On October 19, 2017, I met with the Pastoral Search Committee of Hatfield Congregational Church. The next day Matt Hunter called to offer me a call to become the pastor here.
On November 11th I met with more people from the congregation at an informal gathering at the church. On Sunday the 12th I led the morning Service, after which the congregation voted to accept me as their pastor.
Almost to the day, one year later on Sunday, November 11, 2018, I will be installed formally as the pastor of Hatfield Congregational Church at 3:00pm according to the custom of the Hampshire Association and by the Hampshire Association, UCC.
The Installation Service is open to any and all.
The Deacons and I will be in contact with Rev. Jill Graham, Associate Conference Minister, and the Church and Ministry Committee, and of course members of our congregation as we plan the Service.
By Rev. Corey Sanderson
On Saturday, October 13th, from 10AM until Noon, Rev. Corey Sanderson, the pastor of the Second Congregational Church of Greenfield and the Chair of the Massachusetts Conference of the United Church of Christ's Board of Directors, will come to our church to speak about mission and outreach.
Corey is committed to helping people develop a mature spirituality, is passionate about building and fostering community, and believes the church should be a place where people learn to practice compassion and then seek justice out in the world. Corey has served as the president of The Interfaith Council of Franklin County, on the Board of Directors for The Literacy Project, and as a member of The Communities that Care Coalition’s coordinating council.
Mark Gelotte and Rev. Randy attended his session at the Spring Super Saturday gathering. Rev. Corey shared his experience of planting a brand new church in the Mid West. He spoke to us about looking at church from a visitor's perspective, from a person who knows nothing or little about church in general and about our congregation in particular.
I have been in the situation of entering a house of worship and not knowing what to do and not to do. It is intimidating and can be off-putting. Rev. Corey is going to help us offer the blessings of Hatfield Congregational to people who may find themselves in a similar situation.
This presentation is open to everyone at the church. We hope you will carve out a couple of hours on this particular Saturday morning to listen and learn about how we can help grow the church.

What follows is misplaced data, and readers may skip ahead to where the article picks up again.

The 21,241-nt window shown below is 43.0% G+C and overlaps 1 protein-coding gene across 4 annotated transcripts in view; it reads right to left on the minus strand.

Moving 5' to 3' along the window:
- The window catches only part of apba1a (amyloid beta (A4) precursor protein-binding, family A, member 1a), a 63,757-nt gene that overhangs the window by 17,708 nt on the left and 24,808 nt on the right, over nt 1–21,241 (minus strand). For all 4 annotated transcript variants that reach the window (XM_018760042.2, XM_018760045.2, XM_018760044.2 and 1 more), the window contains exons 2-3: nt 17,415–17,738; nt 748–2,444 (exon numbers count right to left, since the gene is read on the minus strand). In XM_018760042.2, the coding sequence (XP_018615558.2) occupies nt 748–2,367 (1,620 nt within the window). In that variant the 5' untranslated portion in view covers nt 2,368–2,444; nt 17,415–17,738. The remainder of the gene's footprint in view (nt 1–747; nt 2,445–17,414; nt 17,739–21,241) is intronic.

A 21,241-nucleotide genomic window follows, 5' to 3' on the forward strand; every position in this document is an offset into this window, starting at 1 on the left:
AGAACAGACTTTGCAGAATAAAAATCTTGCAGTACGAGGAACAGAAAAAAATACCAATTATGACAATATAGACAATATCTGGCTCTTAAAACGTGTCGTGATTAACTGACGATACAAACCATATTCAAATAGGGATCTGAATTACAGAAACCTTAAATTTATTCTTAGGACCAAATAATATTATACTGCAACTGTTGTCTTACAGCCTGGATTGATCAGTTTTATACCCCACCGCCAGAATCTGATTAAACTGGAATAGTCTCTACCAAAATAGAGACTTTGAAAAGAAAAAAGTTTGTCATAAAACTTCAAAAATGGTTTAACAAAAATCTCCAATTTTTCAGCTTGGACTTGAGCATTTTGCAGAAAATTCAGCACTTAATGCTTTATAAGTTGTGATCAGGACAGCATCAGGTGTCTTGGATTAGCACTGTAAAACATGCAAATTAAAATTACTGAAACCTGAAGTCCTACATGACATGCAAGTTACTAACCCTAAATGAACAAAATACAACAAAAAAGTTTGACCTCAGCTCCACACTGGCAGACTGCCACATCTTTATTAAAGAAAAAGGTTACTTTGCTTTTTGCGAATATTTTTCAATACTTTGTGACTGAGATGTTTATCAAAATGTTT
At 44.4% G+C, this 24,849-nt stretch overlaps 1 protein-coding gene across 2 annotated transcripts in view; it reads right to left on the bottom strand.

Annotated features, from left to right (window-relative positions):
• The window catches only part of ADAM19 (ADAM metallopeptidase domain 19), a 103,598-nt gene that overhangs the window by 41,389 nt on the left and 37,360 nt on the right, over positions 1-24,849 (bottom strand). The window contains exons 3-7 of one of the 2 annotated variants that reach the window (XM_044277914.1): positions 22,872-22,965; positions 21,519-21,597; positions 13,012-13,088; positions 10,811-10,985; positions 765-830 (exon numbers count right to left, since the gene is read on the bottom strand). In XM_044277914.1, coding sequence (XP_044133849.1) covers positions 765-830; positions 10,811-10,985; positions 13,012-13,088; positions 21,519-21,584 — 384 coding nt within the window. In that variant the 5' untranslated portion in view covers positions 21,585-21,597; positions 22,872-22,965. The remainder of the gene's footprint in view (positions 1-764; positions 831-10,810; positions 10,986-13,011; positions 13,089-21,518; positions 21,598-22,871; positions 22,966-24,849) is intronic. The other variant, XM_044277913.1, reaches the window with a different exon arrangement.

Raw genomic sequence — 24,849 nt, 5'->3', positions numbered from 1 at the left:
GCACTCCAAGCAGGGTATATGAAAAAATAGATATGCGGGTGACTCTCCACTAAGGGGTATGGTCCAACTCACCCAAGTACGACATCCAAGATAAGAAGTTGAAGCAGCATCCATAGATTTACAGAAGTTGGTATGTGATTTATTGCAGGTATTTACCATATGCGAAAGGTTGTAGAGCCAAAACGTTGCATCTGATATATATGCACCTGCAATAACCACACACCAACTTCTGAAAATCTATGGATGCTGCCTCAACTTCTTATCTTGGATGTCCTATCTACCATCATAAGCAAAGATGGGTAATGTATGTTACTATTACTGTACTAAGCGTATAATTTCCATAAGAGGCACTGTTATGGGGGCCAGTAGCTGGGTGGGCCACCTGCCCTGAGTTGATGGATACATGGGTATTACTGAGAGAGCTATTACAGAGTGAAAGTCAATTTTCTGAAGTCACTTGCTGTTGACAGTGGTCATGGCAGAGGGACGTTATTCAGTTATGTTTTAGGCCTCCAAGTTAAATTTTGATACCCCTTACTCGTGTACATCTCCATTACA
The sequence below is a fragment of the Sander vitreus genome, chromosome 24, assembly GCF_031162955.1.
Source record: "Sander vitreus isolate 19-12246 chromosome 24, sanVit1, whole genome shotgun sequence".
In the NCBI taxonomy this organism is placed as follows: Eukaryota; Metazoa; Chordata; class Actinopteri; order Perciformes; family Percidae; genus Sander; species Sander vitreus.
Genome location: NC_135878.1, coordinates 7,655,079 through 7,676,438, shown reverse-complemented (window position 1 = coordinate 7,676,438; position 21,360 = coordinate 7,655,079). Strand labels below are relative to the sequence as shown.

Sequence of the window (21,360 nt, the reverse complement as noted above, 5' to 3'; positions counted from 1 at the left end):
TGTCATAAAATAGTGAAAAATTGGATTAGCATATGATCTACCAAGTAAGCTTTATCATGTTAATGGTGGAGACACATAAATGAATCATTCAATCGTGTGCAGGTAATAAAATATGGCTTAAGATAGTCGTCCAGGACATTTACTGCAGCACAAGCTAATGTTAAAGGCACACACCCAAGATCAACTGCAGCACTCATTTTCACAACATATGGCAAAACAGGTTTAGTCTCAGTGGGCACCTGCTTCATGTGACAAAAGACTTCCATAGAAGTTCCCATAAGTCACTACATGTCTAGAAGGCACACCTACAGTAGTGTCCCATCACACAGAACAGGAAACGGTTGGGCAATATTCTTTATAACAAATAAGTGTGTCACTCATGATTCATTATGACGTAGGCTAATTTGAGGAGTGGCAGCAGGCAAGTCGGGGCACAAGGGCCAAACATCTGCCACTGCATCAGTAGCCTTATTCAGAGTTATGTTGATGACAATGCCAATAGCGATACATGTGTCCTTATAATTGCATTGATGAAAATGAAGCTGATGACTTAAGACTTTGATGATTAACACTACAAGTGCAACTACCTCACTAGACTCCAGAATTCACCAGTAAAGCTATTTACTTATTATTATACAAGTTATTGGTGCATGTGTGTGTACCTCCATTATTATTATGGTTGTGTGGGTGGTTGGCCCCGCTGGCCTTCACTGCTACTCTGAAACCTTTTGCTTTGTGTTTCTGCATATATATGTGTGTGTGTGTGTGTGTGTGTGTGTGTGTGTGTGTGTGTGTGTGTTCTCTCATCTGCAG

Cider, doughnuts, coffee and tea will be served.
If you have any questions, please don't hesitate to reach out to Rev. Randy at firstname.lastname@example.org.
INTERESTED: LAST CALL.
Would you like to travel to Worcester to the Hanover Theater to see A Christmas Carol on Saturday, December 15th at 2PM?
Group Sales rates kick in at 10 people. The cost per ticket for adults would be $45 and for students $25. And we now have our 10+ people.
If you want to attend with us, I will need to hear from you by tomorrow, Monday, September 24th.
Once our number is verified, we will then work on our transportation plans.
If interested, email me at email@example.com.
Jeremy Lawrence returns as Scrooge!
"God Bless us, everyone!"
Celebrate the holiday season with New England’s largest production of Charles Dickens' A Christmas Carol, adapted by The Hanover Theatre’s president and CEO Troy Siebels and featuring the Mighty Wurlitzer Organ, New England’s largest theatre pipe organ.
New and returning cast members tell the tale of curmudgeonly miser Ebenezer Scrooge, who is visited by the ghosts of Christmases Past, Present and Future. This brilliant musical, set with timeless music, colorful costumes and spectacular lighting and scenery, follows Scrooge as he discovers the true spirit of the holiday season.
You know the story and you love the message of redemption, but you’ll never see another Christmas Carol like this! The show is refined and revised each year to feature more magic than ever before, with an array of spectacles from smoke and fog to spectacular flying stunts.
Jeremy Lawrence has guest starred on TV’s “The Blacklist” and “Shades of Blue” and has worked with directors Brian De Palma, Ron Howard and Stephen Daldry. He is also known for his portrayal of playwright Tennessee Williams.
Sunday, October 7th
Neighbors in Need (NIN) is a special mission offering of the United Church of Christ that supports ministries of justice and compassion throughout the United States. One-third of NIN funds support the Council for American Indian Ministry (CAIM). Two-thirds of this offering is used by the UCC's Justice and Witness Ministries (JWM) to support a variety of justice initiatives, advocacy efforts, and direct service projects through grants. Neighbors in Need grants are awarded to UCC churches and organizations doing justice work in their communities. These grants fund projects whose work ranges from direct service to community organizing and advocacy to address systemic injustice. This year, special consideration will be given to projects focusing on serving our immigrant neighbors and communities. This collection will be accepted on Sunday, October 7th, thank you.
Sunday 10-11am (9:30am July + August)
Children Sunday School 10-11am
Nursery care available during worship